The document ‘SafeguardingAdults[133] ‘sets out in section 6 a number of standards that must be met. These include the need of any organization, which receives a report of possible abuse, to make an adequate and appropriate response and the advising of those reporting such abuse of possible options available. The ‘Safeguarding Adults’ is consistent with the principles and structures set out in legislation such as the Human Rights Act and the Mental Capacity Act 2005. Assessments are required to be made quickly and when a crime is found to have been committed the matter must be reported to the police. Taken into account the particular circumstances, including the mental capacity of the person concerned and the estimated level of risk, decisions are then taken as to how best to provide protection for them. If the person is considered to have the mental capacity to do so they are given information as to possible options from which to choose.

If the problem is concerned with safety of a service user, as when a member of staff may be abusing those who use a service or when one vulnerable adult is believed to be abusing or when a service is neglectful, then immediate action should be taken in order to ensure the future safety of those concerned It stresses the need to be able to recognize risks from various possible sources and situations including risks from other service users, colleagues, relatives and carers. The organizations which provide services must have clear internal procedures in order that staff and volunteers can most easily gain any necessary information, support and advice on abuse issues, together with a ‘whistle-blowing policy and both staff and any volunteers made aware of who it is, both within and outside the organization to whom they can report any concerns that they may have.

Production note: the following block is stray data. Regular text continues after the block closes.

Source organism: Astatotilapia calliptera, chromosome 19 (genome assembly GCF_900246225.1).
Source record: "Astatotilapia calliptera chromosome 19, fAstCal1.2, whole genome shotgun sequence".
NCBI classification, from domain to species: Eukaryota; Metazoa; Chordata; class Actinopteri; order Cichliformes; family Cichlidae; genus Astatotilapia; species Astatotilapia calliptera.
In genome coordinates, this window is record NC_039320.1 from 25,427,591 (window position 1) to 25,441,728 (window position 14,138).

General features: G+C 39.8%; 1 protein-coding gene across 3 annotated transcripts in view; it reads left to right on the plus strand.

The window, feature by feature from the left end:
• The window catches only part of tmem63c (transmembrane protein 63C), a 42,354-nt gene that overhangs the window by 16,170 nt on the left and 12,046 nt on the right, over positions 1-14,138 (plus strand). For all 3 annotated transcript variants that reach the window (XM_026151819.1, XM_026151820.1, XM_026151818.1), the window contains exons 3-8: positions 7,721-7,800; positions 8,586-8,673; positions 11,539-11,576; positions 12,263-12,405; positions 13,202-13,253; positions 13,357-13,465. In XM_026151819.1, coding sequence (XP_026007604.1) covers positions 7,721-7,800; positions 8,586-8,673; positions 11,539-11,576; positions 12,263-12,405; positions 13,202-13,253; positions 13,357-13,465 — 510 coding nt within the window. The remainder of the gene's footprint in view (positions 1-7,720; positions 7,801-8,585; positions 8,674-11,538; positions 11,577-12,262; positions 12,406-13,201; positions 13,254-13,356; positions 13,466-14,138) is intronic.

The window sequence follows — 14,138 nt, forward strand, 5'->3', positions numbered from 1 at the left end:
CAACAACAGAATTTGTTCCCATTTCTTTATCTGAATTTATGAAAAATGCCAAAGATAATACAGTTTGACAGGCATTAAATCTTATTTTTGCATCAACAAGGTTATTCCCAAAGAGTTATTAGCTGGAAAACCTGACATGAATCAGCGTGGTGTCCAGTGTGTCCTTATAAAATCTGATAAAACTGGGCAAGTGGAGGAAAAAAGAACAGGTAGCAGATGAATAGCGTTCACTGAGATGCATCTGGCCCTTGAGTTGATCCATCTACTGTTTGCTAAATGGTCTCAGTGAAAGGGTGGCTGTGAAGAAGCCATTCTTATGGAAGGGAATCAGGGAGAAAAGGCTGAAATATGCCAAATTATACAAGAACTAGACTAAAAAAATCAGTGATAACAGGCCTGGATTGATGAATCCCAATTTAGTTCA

Despite all such documents and good practice there still remains a pressing need for more understanding on the part of both carers and the public in general so as to lead to acceptance and inclusion of all citizens including any vulnerable adults.

Chapter 13 Conclusions

Over many years there has been much work done to improve the situation of the vulnerable adults in our communities, for instance the National Health and Community Services Act of 1990[134] provides in section 42 legislation by which a local authority:-

shall make such arrangements as they consider appropriate and adequate

for the provision of suitable residential accommodation where nursing is provided for persons who appear to them to be in need of such

accommodation by reason of infirmity, age, illness or mental disorder, dependency on drugs or alcohol or being substantially handicapped by

any deformity or disability.

In section 47 provision is made for an assessment of need in such cases.